There are four SEIFA indexes currently used. In each census year, the ABS assigns index SEIFA scores to non-overlapping geographical areas covering all Australia calculated from the various socioeconomic characteristics from the Census of the people living in areas.
Each index is a summary of a different subset of Census variables and focuses on a different aspect of socioeconomic advantage and disadvantage (ABS). The reference value for the whole of Australia is set to 1,000. Lower values indicate lower socioeconomic status.
The indexes are:
• Index of Relative Socio-Economic Disadvantage (IRSD)
• Index of Relative Socio-Economic Advantage and Disadvantage (IRSAD)
• Index of Economic Resources (IER)
• Index of Education and Occupation (IEO).
In the IRSD, the constituent characteristics relate to occupation, education, non-English speaking background and the economic resources of the household. The proportion of Aboriginal people is no longer a constituent variable of IRSD from 2011 (ABS).
The score for each index is an ordinal measure with a mean of 1000 and standard deviation of 100 for Australia, and from 2011, based on the index scores of all Statistical Areas Level 1 (SA1) in Australia. Scores for larger geographic areas such as Local Government Areas (LGAs) and Postal Areas (POA) are population-weighted averages of scores in constituent SA1.
The overall scores for states are not available because as the size of an area increases, it becomes correspondingly more heterogeneous and the socioeconomic index becomes less and less meaningful. For very large areas, it is more useful to look at the distribution of SA1 scores within each area. The distributions of SA1 scores within each state and territory are available at the ABS web site (ABS).
The ABS has released SEIFA scores after the last five censuses. The methods used to calculate scores were similar in 1986, 1991 and 1996, but changed in 2001, 2006 and 2011. The major change in 2006 was that the census data used in the calculation of the indexes was based on people's usual area of residence rather than their location on census night (place of enumeration) and in 2011 a new geography standard was used and the proportion of Aboriginal people was no longer a constituent variable of IRSD (ABS).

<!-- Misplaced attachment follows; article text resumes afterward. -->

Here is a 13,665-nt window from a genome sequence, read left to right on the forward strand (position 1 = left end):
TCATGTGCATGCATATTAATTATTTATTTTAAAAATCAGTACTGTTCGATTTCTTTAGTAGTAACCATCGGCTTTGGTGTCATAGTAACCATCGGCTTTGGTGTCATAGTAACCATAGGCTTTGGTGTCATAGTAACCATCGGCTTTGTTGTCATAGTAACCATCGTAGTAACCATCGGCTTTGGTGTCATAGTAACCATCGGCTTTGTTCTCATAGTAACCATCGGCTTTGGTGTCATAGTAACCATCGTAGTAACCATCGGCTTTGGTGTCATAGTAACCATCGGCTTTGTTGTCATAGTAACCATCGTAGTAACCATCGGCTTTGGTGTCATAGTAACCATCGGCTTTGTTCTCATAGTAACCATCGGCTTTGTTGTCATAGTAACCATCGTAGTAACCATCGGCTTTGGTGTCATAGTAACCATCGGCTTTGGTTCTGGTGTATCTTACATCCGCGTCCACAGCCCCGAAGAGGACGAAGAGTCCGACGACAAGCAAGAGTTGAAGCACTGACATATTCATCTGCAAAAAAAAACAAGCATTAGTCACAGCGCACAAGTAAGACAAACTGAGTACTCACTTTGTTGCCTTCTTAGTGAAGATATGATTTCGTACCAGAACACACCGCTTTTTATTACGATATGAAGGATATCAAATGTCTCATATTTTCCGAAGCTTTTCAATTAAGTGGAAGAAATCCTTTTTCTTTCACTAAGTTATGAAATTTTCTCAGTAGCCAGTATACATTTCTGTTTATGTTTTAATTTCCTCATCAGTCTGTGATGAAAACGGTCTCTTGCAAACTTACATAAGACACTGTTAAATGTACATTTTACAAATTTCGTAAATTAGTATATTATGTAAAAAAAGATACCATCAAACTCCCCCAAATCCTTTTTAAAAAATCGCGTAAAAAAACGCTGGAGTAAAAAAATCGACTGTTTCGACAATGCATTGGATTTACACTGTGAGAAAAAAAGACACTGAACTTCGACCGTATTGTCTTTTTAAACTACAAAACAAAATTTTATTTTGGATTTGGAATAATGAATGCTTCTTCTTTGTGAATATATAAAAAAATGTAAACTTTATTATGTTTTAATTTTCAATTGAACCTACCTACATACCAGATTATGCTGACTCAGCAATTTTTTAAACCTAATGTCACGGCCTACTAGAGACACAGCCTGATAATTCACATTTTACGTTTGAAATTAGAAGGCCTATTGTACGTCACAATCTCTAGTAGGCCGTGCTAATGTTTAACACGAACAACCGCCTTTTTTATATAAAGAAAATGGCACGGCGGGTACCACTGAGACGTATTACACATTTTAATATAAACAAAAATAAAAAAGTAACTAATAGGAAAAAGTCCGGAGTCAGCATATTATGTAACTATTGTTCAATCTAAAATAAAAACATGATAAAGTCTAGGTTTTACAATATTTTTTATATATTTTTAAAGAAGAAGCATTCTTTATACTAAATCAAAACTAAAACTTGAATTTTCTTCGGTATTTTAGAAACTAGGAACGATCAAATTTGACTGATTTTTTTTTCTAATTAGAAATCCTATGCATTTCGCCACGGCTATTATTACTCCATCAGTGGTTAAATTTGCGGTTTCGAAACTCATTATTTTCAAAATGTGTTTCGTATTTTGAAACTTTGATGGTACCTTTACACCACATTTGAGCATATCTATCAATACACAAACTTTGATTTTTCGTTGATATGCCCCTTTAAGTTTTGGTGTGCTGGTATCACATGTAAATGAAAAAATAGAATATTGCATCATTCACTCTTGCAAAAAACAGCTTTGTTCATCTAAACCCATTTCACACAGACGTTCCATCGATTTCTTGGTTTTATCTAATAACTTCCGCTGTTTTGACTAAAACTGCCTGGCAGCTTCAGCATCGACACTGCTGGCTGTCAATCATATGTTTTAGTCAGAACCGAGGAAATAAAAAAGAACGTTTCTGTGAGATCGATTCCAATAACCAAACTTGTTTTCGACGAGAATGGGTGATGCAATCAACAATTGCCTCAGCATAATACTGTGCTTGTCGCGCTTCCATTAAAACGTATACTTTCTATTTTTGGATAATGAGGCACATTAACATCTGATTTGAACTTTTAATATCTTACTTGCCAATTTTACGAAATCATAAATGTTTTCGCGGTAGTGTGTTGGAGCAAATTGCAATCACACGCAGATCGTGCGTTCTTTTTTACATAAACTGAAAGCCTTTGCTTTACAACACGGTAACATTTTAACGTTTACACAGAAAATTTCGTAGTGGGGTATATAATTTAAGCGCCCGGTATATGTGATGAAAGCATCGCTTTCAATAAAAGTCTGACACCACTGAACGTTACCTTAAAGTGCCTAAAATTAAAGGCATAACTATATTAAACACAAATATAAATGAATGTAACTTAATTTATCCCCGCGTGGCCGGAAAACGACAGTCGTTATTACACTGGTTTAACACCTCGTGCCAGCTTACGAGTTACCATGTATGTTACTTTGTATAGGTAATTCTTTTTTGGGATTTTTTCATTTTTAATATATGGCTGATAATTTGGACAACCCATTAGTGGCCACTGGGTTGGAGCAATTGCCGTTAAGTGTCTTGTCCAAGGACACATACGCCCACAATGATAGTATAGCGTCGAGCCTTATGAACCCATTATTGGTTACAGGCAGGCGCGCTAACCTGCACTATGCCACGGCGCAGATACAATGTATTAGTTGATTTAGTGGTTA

In the Index of Relative Socio-Economic Disadvantage (IRSD), the constituent characteristics relate to occupation, education, non-English speaking background and the economic resources of the household. There are currently 16 variables contributing to the index and the proportion of Aboriginal people is no longer a constituent variable of IRSD from 2011 (ABS). This is the most frequently used and quoted SEIFA index.
The Index of Relative Socio-Economic Advantage and Disadvantage (IRSAD) consists of 25 contributing variables. They summarise information about the economic and social conditions of people and households within an area, including both relative advantage and disadvantage measures.
A low score indicates relatively greater disadvantage and a lack of advantage in general. For example, an area could have a low score if there are (among other things) many households with low incomes, or many people in unskilled occupations. A high score indicates a relative lack of disadvantage and greater advantage in general. For example, an area may have a high score if there are (among other things) many households with high incomes, or many people in skilled occupations (ABS)
The Index of Economic Resources (IER) focuses on the financial aspects of relative socioeconomic advantage and disadvantage, by summarising variables related to income and wealth. This index excludes education and occupation variables because they are not direct measures of economic resources. It also misses some assets such as savings or equities which, although relevant, could not be included because this information was not collected in the 2011 Census. There are 14 contributing variables. (ABS)